Portrait of a Lady

Cornelis Jonson van Ceulen (Cornelius Johnson)
Portrait of a Lady

Cornelis Jonson van Ceulen (Cornelius Johnson) (b. London, England 1593–1661 Utrecht, Netherlands), Portrait of a Lady, 1636, Oil on canvas, 31 1/2 in. x 25 in. (80 cm x 63.5 cm), Gift of Frank M. Wooten in honor of Karina Corrigan (Class of 1993) 2021.9

The Davis was recently gifted a portrait of an unknown woman painted by Cornelis Jonson van Ceulen in 1636. Jonson was born in London to Flemish-German parents who had emigrated from Antwerp during the sixteenth century to escape religious persecution against Protestants under the Catholic Spanish Habsburgs. After a period of artistic training in the Dutch Republic, he opened a portrait studio in London. His clientele included aristocrats, merchants, physicians, ministers, lawyers, and diplomats, a significant portion of whom came from the large community of Netherlandish immigrants. In a country with few opportunities for formal artistic training, artists trained in the Low Countries were highly sought after by the highest levels of society, including the English court. In 1632, Jonson joined other several other Dutch- and Flemish-trained artists as an official painter to Charles I. Shortly after the outbreak of the English Civil War, Jonson relocated to the Dutch Republic, where he continued as a portraitist for the remainder of his career.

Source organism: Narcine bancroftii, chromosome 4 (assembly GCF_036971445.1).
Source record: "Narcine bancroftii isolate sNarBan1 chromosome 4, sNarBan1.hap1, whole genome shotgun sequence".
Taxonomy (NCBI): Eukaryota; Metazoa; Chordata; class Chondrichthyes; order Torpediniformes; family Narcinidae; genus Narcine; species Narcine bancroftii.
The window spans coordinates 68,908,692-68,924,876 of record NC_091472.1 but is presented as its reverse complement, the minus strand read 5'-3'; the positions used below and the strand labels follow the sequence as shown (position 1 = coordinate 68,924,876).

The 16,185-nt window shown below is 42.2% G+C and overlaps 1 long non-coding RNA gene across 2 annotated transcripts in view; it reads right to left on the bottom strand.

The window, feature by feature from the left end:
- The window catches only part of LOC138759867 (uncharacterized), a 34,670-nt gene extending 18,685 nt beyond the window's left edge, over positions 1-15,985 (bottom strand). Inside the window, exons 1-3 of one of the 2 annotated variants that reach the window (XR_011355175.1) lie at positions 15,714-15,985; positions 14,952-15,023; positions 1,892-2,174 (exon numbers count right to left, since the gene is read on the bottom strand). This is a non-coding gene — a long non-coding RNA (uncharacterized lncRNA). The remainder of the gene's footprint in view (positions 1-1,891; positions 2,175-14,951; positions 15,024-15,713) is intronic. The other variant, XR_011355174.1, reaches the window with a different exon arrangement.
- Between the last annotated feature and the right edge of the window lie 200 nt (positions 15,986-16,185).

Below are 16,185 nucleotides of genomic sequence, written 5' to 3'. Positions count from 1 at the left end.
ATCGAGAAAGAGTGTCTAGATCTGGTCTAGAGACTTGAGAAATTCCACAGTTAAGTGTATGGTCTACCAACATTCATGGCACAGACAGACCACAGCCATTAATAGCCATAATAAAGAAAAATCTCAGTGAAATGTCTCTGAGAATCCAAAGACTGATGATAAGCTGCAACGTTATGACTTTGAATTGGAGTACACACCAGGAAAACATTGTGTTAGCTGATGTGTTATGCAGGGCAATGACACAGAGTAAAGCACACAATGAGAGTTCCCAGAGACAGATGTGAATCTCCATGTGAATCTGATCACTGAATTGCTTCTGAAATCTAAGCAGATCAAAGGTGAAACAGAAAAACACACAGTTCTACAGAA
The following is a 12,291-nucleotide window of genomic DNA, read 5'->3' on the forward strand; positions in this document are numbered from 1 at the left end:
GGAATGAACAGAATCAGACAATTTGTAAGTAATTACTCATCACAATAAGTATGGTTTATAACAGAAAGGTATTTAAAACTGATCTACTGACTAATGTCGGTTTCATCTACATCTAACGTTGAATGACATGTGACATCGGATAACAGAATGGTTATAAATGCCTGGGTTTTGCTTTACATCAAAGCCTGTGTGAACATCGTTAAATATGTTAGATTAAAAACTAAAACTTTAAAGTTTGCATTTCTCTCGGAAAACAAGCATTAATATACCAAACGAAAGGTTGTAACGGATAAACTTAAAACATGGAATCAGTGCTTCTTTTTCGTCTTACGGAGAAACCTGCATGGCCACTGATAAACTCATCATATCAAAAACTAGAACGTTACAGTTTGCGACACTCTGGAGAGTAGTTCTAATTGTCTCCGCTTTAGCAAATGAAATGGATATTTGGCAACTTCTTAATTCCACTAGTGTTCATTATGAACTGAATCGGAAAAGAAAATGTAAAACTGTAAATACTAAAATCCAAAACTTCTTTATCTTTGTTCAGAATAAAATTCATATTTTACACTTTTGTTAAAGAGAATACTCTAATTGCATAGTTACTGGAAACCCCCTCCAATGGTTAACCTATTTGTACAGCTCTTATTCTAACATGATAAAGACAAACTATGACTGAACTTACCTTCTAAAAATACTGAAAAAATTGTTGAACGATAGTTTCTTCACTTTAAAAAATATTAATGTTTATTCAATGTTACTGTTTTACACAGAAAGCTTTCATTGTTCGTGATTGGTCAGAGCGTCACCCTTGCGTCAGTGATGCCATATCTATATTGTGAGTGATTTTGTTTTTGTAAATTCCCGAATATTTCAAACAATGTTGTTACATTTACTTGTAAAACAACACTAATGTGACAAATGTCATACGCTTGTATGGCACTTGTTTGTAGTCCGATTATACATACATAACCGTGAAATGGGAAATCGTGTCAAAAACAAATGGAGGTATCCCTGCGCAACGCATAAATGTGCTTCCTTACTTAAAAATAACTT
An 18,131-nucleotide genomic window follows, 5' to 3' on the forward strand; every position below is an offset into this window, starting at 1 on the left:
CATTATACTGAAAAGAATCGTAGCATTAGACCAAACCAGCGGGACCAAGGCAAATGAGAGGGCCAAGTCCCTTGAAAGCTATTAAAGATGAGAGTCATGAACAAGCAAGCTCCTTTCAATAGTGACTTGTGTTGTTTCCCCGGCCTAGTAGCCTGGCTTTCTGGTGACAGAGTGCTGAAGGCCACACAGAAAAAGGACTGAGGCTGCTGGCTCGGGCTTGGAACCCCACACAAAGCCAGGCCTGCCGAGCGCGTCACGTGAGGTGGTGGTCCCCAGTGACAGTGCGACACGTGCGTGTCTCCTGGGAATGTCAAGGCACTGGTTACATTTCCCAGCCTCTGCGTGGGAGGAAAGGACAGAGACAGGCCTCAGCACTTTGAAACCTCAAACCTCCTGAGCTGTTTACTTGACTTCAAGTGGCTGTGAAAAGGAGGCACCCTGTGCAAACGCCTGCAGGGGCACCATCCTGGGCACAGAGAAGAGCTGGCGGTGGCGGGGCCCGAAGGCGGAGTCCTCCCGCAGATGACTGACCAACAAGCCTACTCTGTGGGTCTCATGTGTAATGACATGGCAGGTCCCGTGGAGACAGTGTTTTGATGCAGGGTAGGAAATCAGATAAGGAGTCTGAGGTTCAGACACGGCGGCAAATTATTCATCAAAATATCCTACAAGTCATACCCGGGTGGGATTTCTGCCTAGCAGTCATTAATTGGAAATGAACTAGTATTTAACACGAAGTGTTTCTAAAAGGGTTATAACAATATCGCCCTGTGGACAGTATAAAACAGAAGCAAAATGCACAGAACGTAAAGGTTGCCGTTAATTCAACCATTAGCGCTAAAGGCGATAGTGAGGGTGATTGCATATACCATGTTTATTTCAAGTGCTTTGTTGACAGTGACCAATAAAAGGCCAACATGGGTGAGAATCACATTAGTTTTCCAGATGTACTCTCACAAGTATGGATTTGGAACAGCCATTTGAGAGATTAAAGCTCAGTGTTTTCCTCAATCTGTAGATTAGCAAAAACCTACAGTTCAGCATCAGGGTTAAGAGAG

The first work by the artist in the collections, this portrait exhibits many characteristics that are representative of Jonson’s output during the 1630s. Jonson was the first British-born artist to consistently sign and date his work, as seen in the signature on this painting: “C.J. fecit 1636.”1 As in the majority of his paintings for the English gentry, the head and shoulders of the unknown sitter are situated within a fictive, oval-shaped stone frame and set against a plain brown background. Jonson took particular care when rendering his sitters’ clothing and accessories. Here, the woman’s loose wavy hair is topped by a white cap and a long, black hooded cloak. She wears a black silk gown with rigid bodice, voluminous sleeves, and a square neckline, bordered in white trim. Two delicate strips of black ribbon cross her décolleté, laying over a gauzy swath of fabric that secures beneath her chin. Because he typically dated his paintings and faithfully represented his subjects’ dress, Jonson’s portraits are of great value for understanding the fashions of seventeenth-century England.2

1 Karen Hearn, Cornelius Johnson, London: Paul Hoberton Publishing, 2015, 8.

2 Aileen Ribeiro, Fashion and Fiction: Dress in Art and Literature in Stuart England, New Haven: Yale University Press, 2006, 121.